[Full Story] Why is Twitter Trending #MilkTeaAlliance and #WhatsHappeningInMyanmar

Months of protests in Thailand reached a critical juncture on Oct 16 when police deployed water cannons – the strongest use of force against protesters calling for reform of the Thai monarchy and removal of Prime Minister Prayut Chan-ocha.

This sparked a flurry of online posts on popular social media platform Twitter under the hashtag #MilkTeaAlliance.

Netizens from Hong Kong and Taiwan posted messages of support for Thai activists. Student activists in Hong Kong and Taiwan organised physical rallies in solidarity with Thai protesters.

Thai protesters even took a page out of Hong Kong protesters’ playbook, and wore hard hats, goggles and gas masks for protection following showdowns with the police.

But that didn’t stop another round of police unleashing water cannons on protesters on Nov 8. Developments, fortunately, did not escalate and the protesters were able to hand over a letter to the king outlining their concerns.


The Milk Tea Alliance spans Taiwan, Hong Kong and Thailand, and gets its name from a shared love of the drink.

The grouping was born in April from an online battle between Chinese and Thai netizens, triggered by Thai actor Vachirawat Chivaaree and his girlfriend’s tweets of support for Hong Kong independence.

A loose alliance of netizens from Thailand, Hong Kong and Taiwan created the hashtag #MilkTeaAlliance to rally supporters to push back against Chinese netizens by posting memes and other self-depreciating content on Twitter and Facebook.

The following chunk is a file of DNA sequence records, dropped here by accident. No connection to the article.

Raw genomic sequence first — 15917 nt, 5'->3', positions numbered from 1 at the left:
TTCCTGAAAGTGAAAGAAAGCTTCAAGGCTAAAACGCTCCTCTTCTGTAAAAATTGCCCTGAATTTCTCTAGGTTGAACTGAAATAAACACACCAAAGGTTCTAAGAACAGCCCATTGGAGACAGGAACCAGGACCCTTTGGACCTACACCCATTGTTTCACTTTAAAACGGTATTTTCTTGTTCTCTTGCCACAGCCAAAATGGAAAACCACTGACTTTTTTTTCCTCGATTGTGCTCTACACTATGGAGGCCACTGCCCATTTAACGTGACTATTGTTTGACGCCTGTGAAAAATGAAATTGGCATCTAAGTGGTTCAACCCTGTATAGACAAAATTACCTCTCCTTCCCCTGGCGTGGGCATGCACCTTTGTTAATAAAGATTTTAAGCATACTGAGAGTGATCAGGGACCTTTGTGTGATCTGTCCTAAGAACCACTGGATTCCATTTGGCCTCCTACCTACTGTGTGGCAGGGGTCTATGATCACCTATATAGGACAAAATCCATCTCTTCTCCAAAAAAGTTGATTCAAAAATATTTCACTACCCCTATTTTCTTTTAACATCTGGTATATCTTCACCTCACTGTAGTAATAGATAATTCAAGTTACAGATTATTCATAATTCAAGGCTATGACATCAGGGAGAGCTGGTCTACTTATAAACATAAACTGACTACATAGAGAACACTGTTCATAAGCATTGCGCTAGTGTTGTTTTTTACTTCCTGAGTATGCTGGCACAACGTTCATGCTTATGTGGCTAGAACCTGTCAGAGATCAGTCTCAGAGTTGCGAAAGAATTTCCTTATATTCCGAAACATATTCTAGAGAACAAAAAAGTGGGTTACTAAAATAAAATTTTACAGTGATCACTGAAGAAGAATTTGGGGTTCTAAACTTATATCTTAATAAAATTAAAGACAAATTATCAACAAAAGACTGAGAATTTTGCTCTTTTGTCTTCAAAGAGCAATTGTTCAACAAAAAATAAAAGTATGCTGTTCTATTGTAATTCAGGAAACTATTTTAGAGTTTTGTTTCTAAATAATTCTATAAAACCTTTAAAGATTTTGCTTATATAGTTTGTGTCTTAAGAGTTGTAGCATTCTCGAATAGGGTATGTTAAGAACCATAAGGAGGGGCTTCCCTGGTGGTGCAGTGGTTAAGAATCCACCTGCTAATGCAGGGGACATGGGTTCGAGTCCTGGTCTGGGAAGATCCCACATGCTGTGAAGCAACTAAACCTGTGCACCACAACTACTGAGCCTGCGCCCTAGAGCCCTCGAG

Some memes emphasise the unity between members – a popular one is an illustration of three varieties of milk tea linking arms together – while others poke fun at the perceived braggadocio of Chinese nationalists.

The online initiative has evolved into a regional movement for greater political autonomy.

Activists and protesters are for the most part, young professionals, university and high school students. They are tech-savvy and have actively participated in protests.

Members of the alliance have worked together to promote their protests. Hong Kong activists have raised the three-fingered salute, a symbol for reform in Thailand, while protesters in Thailand have highlighted the plight of 12 Hong Kong youths detained by Chinese authorities in September.

However, just as milk tea is drunk differently, the specific goals of the protests in the alliance vary.

Thai protesters advocate for the reform of Thailand’s military leadership and the monarchy, while Hong Kong protesters want greater autonomy from China.

While some Thai protesters have also explicitly expressed concerns over the Chinese Communist Party’s (CCP) influence in Thailand and the region as a chief area of their platform, domestic issues have clearly taken precedence.


Their ability to mobilise quickly, through instant messaging, social media and word-of-mouth, allows protesters to stay one step ahead of authorities.

Encrypted messaging chat apps such as Telegram are used to communicate information and share strategies for rallies and marches.

While these protests are leaderless – with no single or obvious leaders – their flat hierarchy allows decisions to be made quickly. Strategies evolve from the ground-up, through online forums or messaging chat groups on Telegram, where participants vote on the next course of action.

This has provided protesters fluidity in changing circumstances. Gathering points for rallies are posted in messaging platforms at the very last minute, allowing protesters to create spontaneous flash mobs, hampering efforts by authorities to rapidly break up crowds.

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